A Variational Principle for Improving 2D Triangle Meshes based on Hyperbolic Volume

A Variational Principle for Improving 2D Triangle Meshes based on Hyperbolic Volume

Jian Sun Tsinghua University, Beijing, China jsun@math.tsinghua.edu.cn    Wei Chen Kunming University of Science and Technology, Kunming, China chenwei19861027@gmail.com    Junhui Deng Tsinghua University, Beijing, China deng@tsinghua.edu.cn    Jie Gao Stony Brook University, New York, US jgao@cs.sunysb.edu    Xianfeng Gu Stony Brook University, New York, US gu@cs.sunysb.edu    Feng Luo Rutgers University, New Jersey, US fluo@math.rutgers.edu
July 12, 2019
Abstract

In this paper, we consider the problem of improving 2D triangle meshes tessellating planar regions. We propose a new variational principle for improving 2D triangle meshes where the energy functional is a convex function over the angle structures whose maximizer is unique and consists only of equilateral triangles. This energy functional is related to hyperbolic volume of ideal 3-simplex. Even with extra constraints on the angles for embedding the mesh into the plane and preserving the boundary, the energy functional remains well-behaved. We devise an efficient algorithm for maximizing the energy functional over these extra constraints. We apply our algorithm to various datasets and compare its performance with that of CVT. The experimental results show that our algorithm produces the meshes with both the angles and the aspect ratios of triangles lying in tighter intervals.

1 Introduction

In this paper, we consider the problem of improving 2D triangle meshes tessellating planar regions. The applications in scientific computing require quality meshes. The quality here refers to the shape and size of the elements: a triangle is of good shape if it is close to the equilateral triangle, i.e., its inner angles are close to . The most popular approach for generating quality meshes is Delaunay refinement [3]. Delaunay refinement algorithms commonly perform one local change at a time, until the criteria of the shape and size of elements is satisfied. They are greedy approaches which may produce bad shaped triangles, especially near the boundary. Quite a few methods have been proposed to deal with this issue. Among them, centroidal Voronoi tessellation (CVT) is widely used where the vertices are iteratively moved to the barycenters of the corresponding Voronoi cells. There is a variational principle associated with this so-call Lloyd iteration where the energy functional measures the difference between the site points and the barycenters of the corresponding Voronoi cells [4].

This paper proposes a new variational principle for improving 2D triangle meshes where the energy functional is a convex function over the angle structures whose maximizer is unique and consists only of equilateral triangles. This energy functional is related to hyperbolic volume of ideal 3-simplex. Of course, one needs to impose the extra constraints on the angles to embed the mesh into the plane and preserve the boundary. Nevertheless, we show the energy functional is still well-behaved even with these constraints. The space of angle structures is much bigger than the space of coordinates, which provides more freedom for algorithms to search for maximizer and thus find better (local) maximizer and generate better meshes, as demonstrated in Section 5. We devise an algorithm based on interior-point method for maximizing the energy functional over extra constraints. We apply our algorithm to various datasets and compare its performance with that of CVT. The experimental results show that our algorithm produces the meshes with both the angles and the aspect ratios of triangles lying in tighter intervals.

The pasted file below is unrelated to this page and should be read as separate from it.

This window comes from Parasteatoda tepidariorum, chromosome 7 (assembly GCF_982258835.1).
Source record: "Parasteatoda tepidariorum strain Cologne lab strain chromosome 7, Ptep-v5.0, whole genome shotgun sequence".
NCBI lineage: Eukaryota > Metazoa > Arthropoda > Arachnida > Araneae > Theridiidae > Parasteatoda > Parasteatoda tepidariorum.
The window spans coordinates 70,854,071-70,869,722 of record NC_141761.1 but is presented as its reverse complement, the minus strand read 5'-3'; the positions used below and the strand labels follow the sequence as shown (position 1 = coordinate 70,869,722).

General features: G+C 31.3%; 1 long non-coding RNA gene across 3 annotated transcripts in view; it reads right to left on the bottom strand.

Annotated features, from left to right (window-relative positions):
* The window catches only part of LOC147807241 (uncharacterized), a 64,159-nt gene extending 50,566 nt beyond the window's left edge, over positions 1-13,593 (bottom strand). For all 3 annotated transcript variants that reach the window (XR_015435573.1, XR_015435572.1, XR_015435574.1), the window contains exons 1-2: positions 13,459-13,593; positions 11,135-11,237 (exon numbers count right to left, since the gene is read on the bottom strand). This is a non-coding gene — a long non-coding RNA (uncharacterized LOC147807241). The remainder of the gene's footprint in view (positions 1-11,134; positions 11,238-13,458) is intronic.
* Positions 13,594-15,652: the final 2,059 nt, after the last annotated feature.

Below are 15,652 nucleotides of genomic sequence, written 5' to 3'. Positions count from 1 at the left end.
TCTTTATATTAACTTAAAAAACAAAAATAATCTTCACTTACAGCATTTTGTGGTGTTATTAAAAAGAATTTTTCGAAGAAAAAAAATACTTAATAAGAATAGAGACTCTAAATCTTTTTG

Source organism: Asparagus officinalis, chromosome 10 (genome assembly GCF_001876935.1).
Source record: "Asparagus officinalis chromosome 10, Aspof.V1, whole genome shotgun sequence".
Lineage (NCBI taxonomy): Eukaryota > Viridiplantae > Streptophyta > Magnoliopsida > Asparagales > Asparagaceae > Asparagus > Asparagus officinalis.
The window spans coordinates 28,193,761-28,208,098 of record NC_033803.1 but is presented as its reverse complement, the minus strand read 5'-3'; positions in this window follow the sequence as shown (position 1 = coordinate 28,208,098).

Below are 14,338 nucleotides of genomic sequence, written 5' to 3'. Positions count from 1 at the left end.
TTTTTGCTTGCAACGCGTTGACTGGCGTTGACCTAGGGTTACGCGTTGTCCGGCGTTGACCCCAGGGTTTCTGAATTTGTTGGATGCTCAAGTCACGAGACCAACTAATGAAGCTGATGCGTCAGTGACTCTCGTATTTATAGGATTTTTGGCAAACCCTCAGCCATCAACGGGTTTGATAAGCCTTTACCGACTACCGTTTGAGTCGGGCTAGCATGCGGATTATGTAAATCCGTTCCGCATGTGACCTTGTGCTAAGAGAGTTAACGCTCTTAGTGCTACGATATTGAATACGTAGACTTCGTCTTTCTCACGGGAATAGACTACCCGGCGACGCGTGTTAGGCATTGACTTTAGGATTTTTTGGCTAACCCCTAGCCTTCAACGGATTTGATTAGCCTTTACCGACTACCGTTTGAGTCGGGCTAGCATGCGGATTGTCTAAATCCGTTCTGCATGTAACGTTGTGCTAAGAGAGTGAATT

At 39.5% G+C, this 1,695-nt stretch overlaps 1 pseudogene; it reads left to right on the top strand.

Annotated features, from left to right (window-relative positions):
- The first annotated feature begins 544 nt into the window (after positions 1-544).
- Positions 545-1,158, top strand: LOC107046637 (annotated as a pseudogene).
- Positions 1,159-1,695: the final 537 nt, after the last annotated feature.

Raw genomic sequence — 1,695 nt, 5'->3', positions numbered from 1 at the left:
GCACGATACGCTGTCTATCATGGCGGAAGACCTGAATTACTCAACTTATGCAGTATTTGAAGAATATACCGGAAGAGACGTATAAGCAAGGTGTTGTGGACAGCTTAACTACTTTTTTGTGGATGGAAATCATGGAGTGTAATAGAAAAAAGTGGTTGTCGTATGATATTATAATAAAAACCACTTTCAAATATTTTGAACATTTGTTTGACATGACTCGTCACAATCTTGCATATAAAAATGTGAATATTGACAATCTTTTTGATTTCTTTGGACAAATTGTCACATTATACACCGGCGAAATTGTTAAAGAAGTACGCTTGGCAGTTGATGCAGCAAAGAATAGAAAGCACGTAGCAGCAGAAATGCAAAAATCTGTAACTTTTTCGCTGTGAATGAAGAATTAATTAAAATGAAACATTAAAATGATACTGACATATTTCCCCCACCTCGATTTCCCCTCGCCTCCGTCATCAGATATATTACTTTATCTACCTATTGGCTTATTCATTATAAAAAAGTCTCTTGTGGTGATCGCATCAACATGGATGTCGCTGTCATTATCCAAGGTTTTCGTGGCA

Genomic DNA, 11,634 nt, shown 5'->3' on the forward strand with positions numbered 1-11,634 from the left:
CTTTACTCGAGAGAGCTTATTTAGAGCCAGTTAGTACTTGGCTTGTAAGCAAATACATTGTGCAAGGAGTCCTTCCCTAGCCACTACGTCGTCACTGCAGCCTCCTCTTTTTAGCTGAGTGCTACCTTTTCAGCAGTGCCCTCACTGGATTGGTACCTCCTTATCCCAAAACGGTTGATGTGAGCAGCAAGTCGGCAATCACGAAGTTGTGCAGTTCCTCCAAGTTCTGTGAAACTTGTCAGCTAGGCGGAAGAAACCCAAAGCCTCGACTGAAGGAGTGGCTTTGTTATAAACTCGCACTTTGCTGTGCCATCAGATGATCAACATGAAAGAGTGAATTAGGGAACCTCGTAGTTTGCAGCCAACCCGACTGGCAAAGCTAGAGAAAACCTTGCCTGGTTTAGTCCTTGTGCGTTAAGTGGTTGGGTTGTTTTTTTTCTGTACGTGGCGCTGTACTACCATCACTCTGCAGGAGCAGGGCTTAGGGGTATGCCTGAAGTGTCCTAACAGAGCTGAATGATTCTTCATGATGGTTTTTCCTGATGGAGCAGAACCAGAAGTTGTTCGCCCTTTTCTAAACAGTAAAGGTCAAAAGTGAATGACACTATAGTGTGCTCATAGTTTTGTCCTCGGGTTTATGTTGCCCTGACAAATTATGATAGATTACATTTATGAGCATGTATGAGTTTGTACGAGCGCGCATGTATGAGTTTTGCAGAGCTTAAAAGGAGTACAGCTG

Previous work:  There are great amounts of research work on quality mesh generation and many meshing strategies have been proposed and studied. Here we summarize those most relevant to our work. Readers are referred to [2] and the references therein for more related work on quality mesh generation. The most popular approach is Delaunay refinement, which iteratively inserts Steiner points to improve the quality of the mesh until the initial criteria is satisfied for each triangle. Delaunay refinement approach is pioneered by Chew [3], and later improved and extended by many others[9, 10]. Shewchuk [10] shows that it terminates with a finite number of Steiner points and with bounds on the angles. Delaunay refinement can be improved either by carefully designing the order of inserting Steiner points or choosing the positions of Steiner points other than the circumcenters of triangles [12]. However, it remains a greedy approach, which may make globally bad decisions which are not reversible. To address this issue, variational approaches are proposed where an energy functional is chosen so that the low levels of this energy correspond to the meshes with good quality. The widely used energy functional is the one used in CVT which sums the differences between the site points and the barycenters of the corresponding Voronoi cells [4]. This is based on the observation that in 2D, evenly distributed points lead to well-shaped triangles in Delaunay triangulation [5]. Du et al. [4] proposed the Lloyd iteration to transforms an initial ordinary Voronoi diagram into a centroidal Voronoi diagram. Finally, Tournois et al. [11] proposed to interleave Delaunay refinement and CVT for generating and improving 2D triangle meshes.

2 The Energy Functional

In this section, we describe the energy functional and discuss its properties. We start with a single triangle . Let be the inner angles of . Assign the following energy.

(1)

where is Lobachevsky function:

(2)

Lobachevsky function is continuous odd and periodic of period . Figure 1 shows the graph of over . See [7] for more properties of Lobachevsky function.

Figure 1: The graph of Lobachevsky function.

This energy assigned to is in fact the volume of an ideal hyperbolic 3-simplex. Consider the upper half space: with the hyperbolic metric . Place the triangle on the plane , and add the fourth vertex at infinity. Then all four vertices are at infinity, and thus form an ideal hyperbolic 3-simples, denoted . Place the vertex at a position so that the dihedral angles along three edges meeting at are the inner angles of the triangle , as shown in Figure 2. The fact that is the volume of the ideal 3-simple follows from the following lemma.